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February 3, 2010

2 Pizza Tuesday

I have been known to have problems making decisions when it comes to food. I often get stressed when faced with a large restaurant menu and end up with a massive case of food envy after the food arrives. I even seem to have problems picking a pizza for the evening, so last night we decided to split the dough in half and go with two. We went with a white, vegetarian pizza for the first and a prosciutto, salami and arugula pizza for the second. All I can say is, I'm so happy we went with both because they are some of the best we've ever made. It always is key to choose fresh ingredients and to pick ones that compliment each other.

The white pizza was simple, but full of flavor. The only thing I would do differently is add a touch more garlic- but that may be my personal preference.

For the prosciutto, salami and arugula pizza, I wouldn't change much, if anything. I think maybe the addition of salami was a bit over the top and unnecessary, but it was still delicious. Next time I may just stick with prosciutto. Salami can sometimes overpower some of the other flavors.

All of that being said, here are the recipes for exactly what we made. Both were easy, fresh and made me very, very happy.

Below is the dough recipe, but feel free to get a frozen dough from the store and thaw it to make your life easier. I have tried several stores in the area, and so far Balducci's has the best. I am always open for suggestions if you know of more!

1 1/4 cups warm water (110 to 115 degrees)
2 1/4 teaspoons (1 packet) active dry yeast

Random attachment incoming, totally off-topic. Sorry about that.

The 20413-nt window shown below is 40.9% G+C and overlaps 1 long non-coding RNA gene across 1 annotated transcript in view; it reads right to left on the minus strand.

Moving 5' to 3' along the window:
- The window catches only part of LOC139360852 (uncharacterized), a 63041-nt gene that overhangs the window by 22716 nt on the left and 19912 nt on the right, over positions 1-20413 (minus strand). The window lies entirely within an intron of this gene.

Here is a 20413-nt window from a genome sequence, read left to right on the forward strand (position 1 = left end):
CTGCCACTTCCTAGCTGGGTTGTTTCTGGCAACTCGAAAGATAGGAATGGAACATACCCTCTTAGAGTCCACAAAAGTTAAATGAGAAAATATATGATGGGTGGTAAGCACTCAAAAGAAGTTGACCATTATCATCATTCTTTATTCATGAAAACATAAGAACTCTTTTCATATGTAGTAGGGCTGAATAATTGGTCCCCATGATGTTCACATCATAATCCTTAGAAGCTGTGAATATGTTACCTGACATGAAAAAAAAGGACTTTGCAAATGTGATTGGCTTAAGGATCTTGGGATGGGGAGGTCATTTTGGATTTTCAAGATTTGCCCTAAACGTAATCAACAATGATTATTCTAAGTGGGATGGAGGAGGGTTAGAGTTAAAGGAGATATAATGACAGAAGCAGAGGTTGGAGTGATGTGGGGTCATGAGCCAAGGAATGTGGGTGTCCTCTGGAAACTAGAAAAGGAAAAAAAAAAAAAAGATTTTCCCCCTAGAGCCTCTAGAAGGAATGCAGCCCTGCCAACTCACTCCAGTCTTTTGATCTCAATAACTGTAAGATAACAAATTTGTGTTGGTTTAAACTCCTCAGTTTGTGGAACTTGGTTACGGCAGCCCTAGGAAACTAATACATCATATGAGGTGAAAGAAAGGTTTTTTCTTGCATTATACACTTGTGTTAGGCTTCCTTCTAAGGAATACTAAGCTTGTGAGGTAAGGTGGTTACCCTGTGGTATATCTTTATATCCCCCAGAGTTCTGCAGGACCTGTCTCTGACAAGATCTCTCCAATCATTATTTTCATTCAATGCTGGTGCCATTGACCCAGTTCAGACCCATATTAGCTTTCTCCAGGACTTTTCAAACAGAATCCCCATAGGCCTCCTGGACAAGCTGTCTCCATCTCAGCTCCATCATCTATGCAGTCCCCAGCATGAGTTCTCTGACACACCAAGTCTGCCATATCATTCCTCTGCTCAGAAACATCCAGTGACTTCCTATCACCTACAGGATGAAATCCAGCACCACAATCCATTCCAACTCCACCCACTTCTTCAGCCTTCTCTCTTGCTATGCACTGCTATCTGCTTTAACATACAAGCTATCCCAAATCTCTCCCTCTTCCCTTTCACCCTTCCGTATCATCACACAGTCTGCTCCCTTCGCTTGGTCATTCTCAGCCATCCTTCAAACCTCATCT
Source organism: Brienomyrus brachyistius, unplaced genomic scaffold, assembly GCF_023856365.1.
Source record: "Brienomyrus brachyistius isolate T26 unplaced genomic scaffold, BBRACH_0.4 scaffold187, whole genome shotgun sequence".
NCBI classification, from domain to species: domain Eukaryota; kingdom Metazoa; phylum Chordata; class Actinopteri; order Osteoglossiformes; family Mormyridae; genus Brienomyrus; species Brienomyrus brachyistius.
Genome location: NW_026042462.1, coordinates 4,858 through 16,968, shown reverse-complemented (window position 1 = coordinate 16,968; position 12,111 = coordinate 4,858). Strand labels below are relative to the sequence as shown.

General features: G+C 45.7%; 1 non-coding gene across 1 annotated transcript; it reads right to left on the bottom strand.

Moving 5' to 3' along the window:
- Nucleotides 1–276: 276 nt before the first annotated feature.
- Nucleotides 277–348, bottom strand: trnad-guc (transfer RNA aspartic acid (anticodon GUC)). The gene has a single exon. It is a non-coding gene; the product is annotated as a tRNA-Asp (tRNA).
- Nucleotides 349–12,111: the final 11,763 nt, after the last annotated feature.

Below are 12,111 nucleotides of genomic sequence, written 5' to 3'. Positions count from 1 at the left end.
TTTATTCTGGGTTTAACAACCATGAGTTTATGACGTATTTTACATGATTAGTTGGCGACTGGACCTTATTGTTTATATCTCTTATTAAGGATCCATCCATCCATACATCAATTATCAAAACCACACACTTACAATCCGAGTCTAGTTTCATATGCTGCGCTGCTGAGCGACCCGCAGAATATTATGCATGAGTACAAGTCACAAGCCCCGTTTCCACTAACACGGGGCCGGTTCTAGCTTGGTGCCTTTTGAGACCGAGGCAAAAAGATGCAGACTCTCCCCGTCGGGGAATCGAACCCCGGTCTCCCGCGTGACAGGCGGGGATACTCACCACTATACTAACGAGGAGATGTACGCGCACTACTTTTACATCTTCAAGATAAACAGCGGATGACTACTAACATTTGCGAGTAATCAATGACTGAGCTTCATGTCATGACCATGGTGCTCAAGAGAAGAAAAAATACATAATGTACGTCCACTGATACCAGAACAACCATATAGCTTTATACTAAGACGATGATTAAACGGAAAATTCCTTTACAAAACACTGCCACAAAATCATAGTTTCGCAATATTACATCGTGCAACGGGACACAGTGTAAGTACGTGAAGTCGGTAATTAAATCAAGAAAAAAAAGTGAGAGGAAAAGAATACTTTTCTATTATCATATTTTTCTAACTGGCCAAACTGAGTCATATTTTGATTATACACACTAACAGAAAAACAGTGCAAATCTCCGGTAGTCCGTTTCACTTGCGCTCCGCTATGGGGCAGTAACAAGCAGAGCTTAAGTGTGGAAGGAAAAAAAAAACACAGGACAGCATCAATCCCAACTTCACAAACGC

1 2/3 cups unbleached all-purpose flour
1 1/3 cups plain cake flour
2 teaspoons salt
Olive oil for brushing bowl

Put a pizza stone in the oven and preheat as high as it goes (usually around 500 degrees). Do this early because just because the preheating is done, does not mean the stone is at temperature. I would allow an hour for the best crust results.

Pour the warm water into a small bowl. Sprinkle yeast over the water, stir to dissolve, and set aside.

In another bowl, combine the flours.
In a stand mixer, combine 3 1/2 cups of flour with salt. Attach the flat beater and mix on low 10 seconds. Add yeast mixture and mix on low for about 1 minute. Change out the flat beater for a dough hook. Beat on medium speed until the dough is smooth. Pinch off a piece and if it's too sticky, gradually add some of the remaining flour and mix.

Coat a glass bowl with olive oil. Form the dough into a ball, place in the bowl and cover tightly with plastic wrap. Set in a warm place for the dough to rise, about an hour.

When the dough has doubled in size, punch it down with your fist. You can leave the dough whole for a large pizza, or split for smaller pizzas. Dust the dough lightly with flour and place onto a lightly floured surface. Shape the dough (and pick up, stretch and toss if you are feeling skilled) into the shape of your pizza. The thickness of the pizza is personal preference, but if you want a crispier crust, I would stretch it to 1/4 inch or thinner. Top your pizza.

White Pizza:
Ricotta cheese
Shredded Mozzarella
Fresh basil leaves
Sliced, fresh tomato
2-4 cloves of minced garlic
Parmesan cheese
Olive oil

Spread a thin layer of ricotta over the dough. Top with slices of tomato, basil and the minced garlic. Top with mozzarella. Bake on the stone until bubbly and the crust starts to brown and harden (about 5-8 mins). Top with freshly grated Parmesan and good quality extra virgin olive oil when you remove it from the oven. Allow to rest 5 minutes before serving.

Salami, Prosciutto, Arugula Pizza:
Pizza sauce
Sliced salami
Thinly sliced prosciutto
Shredded mozzarella
Parmesan cheese
Olive oil

Cover the dough with a thin layer of pizza sauce. Top evenly with slice salami and prosciutto. Dab ricotta over parts of the pizza evenly and top with mozzarella. Bake until bubbly and crust is browned. Remove from the oven and top with grated Parmesan. Allow to rest 5 minutes. Top with fresh, clean arugula and drizzle with olive oil.


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